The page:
2014
Author: 
Brescoll, V. L., Dawson, E. & Uhlmann, E. L.
Publisher: 
Psychological Science, 21(11)
Pages: 
2
Type: 
Magazine Article
Area of focus: 
Unconscious Bias

This short report describes an experimental research study into unconscious bias in perceptions of leaders in occupations dominated by the opposite gender. The authors asked subjects to rate the status and competence of fictitious leaders of both genders, in both stereotypically male and stereotypically female roles, and in cases where the leader had either made a mistake or had not. They found that subjects rate men and women leaders who have made no mistakes equally highly, regardless of whether they are working a "man's" or "women's" role, but that leaders making mistakes in a stereotype-incongruent role are evaluated significantly less favourably than those making mistakes in stereotype-congruent ones.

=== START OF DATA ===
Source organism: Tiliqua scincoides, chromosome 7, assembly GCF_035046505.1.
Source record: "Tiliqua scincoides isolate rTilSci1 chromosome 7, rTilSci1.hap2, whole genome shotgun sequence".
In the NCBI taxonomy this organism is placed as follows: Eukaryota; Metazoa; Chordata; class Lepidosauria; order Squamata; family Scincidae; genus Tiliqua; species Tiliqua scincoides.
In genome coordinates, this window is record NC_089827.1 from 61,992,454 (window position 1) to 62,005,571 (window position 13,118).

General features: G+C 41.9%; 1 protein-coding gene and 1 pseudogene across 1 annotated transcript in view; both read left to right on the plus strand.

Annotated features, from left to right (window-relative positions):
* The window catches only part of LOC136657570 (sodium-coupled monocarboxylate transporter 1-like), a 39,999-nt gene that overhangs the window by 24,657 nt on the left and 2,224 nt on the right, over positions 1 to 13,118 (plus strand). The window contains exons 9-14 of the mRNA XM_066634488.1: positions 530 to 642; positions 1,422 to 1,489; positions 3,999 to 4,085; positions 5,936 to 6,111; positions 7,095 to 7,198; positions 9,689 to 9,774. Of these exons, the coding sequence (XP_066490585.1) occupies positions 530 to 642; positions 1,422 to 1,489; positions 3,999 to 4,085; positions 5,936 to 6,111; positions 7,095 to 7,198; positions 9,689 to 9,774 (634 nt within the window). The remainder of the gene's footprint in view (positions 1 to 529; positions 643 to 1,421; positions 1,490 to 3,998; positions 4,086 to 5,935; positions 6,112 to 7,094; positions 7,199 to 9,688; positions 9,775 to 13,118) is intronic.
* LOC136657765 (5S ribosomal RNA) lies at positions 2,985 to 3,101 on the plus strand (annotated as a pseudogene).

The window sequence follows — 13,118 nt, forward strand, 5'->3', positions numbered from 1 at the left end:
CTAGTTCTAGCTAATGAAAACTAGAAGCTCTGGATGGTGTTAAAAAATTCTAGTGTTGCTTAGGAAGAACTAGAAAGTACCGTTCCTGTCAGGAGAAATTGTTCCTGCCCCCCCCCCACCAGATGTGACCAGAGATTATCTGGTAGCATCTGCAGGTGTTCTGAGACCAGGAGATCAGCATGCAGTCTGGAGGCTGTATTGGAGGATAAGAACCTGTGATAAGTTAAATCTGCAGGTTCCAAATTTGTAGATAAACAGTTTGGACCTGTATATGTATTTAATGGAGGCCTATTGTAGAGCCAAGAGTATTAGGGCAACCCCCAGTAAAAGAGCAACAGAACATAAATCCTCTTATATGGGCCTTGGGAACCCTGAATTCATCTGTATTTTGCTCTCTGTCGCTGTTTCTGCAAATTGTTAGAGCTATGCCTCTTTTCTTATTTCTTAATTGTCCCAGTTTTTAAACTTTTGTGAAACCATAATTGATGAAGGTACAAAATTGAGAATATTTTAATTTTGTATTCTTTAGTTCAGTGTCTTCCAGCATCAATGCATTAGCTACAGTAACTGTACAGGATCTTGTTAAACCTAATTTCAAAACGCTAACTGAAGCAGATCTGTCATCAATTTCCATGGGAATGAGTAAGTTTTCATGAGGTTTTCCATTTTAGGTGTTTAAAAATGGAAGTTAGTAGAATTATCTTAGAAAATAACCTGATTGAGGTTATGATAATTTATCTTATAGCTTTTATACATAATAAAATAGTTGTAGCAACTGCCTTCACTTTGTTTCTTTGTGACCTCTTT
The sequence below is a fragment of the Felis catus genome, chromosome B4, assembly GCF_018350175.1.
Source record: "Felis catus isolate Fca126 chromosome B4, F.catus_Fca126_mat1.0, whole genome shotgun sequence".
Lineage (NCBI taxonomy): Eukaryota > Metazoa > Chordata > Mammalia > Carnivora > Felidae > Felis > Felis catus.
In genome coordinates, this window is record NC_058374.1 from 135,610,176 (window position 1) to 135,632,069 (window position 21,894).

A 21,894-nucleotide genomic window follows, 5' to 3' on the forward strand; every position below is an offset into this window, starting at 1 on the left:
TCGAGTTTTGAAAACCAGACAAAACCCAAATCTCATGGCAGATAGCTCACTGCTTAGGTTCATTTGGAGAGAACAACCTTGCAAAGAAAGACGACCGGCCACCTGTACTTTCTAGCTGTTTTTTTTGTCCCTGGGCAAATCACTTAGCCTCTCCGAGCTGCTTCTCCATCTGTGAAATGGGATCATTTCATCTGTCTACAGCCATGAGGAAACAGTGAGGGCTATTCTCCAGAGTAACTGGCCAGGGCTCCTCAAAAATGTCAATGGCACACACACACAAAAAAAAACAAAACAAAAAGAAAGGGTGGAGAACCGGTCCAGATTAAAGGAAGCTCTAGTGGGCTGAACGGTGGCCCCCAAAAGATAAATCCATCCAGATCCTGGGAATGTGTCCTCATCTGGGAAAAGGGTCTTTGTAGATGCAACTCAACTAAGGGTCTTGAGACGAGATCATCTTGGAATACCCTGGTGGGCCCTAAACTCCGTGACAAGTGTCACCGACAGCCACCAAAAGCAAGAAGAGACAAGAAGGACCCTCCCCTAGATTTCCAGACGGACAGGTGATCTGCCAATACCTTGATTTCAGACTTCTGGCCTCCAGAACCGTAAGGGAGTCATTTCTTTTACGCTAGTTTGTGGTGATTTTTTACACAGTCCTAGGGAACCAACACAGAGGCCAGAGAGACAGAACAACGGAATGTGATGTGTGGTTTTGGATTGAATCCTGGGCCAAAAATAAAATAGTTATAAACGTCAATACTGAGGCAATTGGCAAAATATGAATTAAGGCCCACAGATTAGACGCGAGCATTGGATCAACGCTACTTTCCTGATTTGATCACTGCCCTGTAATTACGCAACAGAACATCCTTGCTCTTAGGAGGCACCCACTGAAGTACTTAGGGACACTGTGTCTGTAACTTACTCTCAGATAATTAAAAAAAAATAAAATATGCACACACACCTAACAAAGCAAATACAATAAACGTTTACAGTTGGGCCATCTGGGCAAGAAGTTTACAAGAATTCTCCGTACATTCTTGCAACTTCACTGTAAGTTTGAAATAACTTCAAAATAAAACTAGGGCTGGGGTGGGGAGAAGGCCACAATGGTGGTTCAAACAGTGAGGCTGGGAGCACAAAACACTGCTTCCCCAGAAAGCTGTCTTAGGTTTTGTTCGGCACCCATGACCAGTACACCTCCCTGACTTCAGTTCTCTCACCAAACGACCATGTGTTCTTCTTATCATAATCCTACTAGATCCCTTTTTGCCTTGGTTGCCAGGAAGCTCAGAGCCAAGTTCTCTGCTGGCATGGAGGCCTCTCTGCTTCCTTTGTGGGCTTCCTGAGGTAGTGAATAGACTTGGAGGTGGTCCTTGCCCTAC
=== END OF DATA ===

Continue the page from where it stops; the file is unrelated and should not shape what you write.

The results support the "glass cliff" theory, suggesting that the success and status of leaders in occupations traditionally dominated by the opposite gender is fragile and easily undermined.